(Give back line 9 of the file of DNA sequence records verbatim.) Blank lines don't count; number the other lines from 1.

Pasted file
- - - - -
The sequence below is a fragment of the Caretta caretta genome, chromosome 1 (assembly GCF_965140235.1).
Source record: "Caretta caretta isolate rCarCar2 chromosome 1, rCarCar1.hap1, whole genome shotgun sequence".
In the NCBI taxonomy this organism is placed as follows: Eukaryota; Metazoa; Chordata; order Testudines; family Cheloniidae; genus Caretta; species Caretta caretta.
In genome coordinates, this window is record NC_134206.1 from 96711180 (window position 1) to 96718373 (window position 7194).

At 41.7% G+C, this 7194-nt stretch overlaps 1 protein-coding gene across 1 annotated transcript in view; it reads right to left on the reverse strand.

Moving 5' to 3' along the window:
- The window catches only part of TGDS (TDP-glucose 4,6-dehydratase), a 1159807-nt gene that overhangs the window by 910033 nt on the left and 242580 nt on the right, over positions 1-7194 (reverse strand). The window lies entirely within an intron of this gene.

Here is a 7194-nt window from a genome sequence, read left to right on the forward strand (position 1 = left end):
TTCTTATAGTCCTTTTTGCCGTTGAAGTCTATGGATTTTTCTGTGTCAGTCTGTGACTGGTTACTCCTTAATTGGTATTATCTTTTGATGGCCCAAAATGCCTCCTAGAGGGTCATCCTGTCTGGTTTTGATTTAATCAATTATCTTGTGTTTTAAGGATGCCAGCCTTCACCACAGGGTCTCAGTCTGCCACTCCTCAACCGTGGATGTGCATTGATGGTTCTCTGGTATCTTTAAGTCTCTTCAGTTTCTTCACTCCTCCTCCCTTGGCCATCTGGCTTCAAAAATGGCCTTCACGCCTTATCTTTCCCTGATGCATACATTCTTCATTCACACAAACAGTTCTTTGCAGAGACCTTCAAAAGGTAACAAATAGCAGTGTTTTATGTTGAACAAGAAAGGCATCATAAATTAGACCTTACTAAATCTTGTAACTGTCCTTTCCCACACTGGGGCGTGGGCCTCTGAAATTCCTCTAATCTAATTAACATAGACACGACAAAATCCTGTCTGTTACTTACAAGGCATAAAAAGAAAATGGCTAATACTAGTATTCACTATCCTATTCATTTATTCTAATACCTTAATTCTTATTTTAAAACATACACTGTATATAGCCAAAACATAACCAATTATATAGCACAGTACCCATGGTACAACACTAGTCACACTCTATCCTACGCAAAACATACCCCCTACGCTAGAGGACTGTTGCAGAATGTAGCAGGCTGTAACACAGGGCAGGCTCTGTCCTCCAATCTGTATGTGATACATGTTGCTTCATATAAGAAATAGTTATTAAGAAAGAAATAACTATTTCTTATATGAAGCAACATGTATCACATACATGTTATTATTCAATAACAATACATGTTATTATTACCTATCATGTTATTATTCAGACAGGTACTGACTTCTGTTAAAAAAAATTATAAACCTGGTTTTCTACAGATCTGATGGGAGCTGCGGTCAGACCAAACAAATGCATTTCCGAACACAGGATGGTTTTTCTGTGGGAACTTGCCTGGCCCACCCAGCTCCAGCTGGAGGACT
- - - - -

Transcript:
TTCTTATAGTCCTTTTTGCCGTTGAAGTCTATGGATTTTTCTGTGTCAGTCTGTGACTGGTTACTCCTTAATTGGTATTATCTTTTGATGGCCCAAAATGCCTCCTAGAGGGTCATCCTGTCTGGTTTTGATTTAATCAATTATCTTGTGTTTTAAGGATGCCAGCCTTCACCACAGGGTCTCAGTCTGCCACTCCTCAACCGTGGATGTGCATTGATGGTTCTCTGGTATCTTTAAGTCTCTTCAGTTTCTTCACTCCTCCTCCCTTGGCCATCTGGCTTCAAAAATGGCCTTCACGCCTTATCTTTCCCTGATGCATACATTCTTCATTCACACAAACAGTTCTTTGCAGAGACCTTCAAAAGGTAACAAATAGCAGTGTTTTATGTTGAACAAGAAAGGCATCATAAATTAGACCTTACTAAATCTTGTAACTGTCCTTTCCCACACTGGGGCGTGGGCCTCTGAAATTCCTCTAATCTAATTAACATAGACACGACAAAATCCTGTCTGTTACTTACAAGGCATAAAAAGAAAATGGCTAATACTAGTATTCACTATCCTATTCATTTATTCTAATACCTTAATTCTTATTTTAAAACATACACTGTATATAGCCAAAACATAACCAATTATATAGCACAGTACCCATGGTACAACACTAGTCACACTCTATCCTACGCAAAACATACCCCCTACGCTAGAGGACTGTTGCAGAATGTAGCAGGCTGTAACACAGGGCAGGCTCTGTCCTCCAATCTGTATGTGATACATGTTGCTTCATATAAGAAATAGTTATTAAGAAAGAAATAACTATTTCTTATATGAAGCAACATGTATCACATACATGTTATTATTCAATAACAATACATGTTATTATTACCTATCATGTTATTATTCAGACAGGTACTGACTTCTGTTAAAAAAAATTATAAACCTGGTTTTCTACAGATCTGATGGGAGCTGCGGTCAGACCAAACAAATGCATTTCCGAACACAGGATGGTTTTTCTGTGGGAACTTGCCTGGCCCACCCAGCTCCAGCTGGAGGACT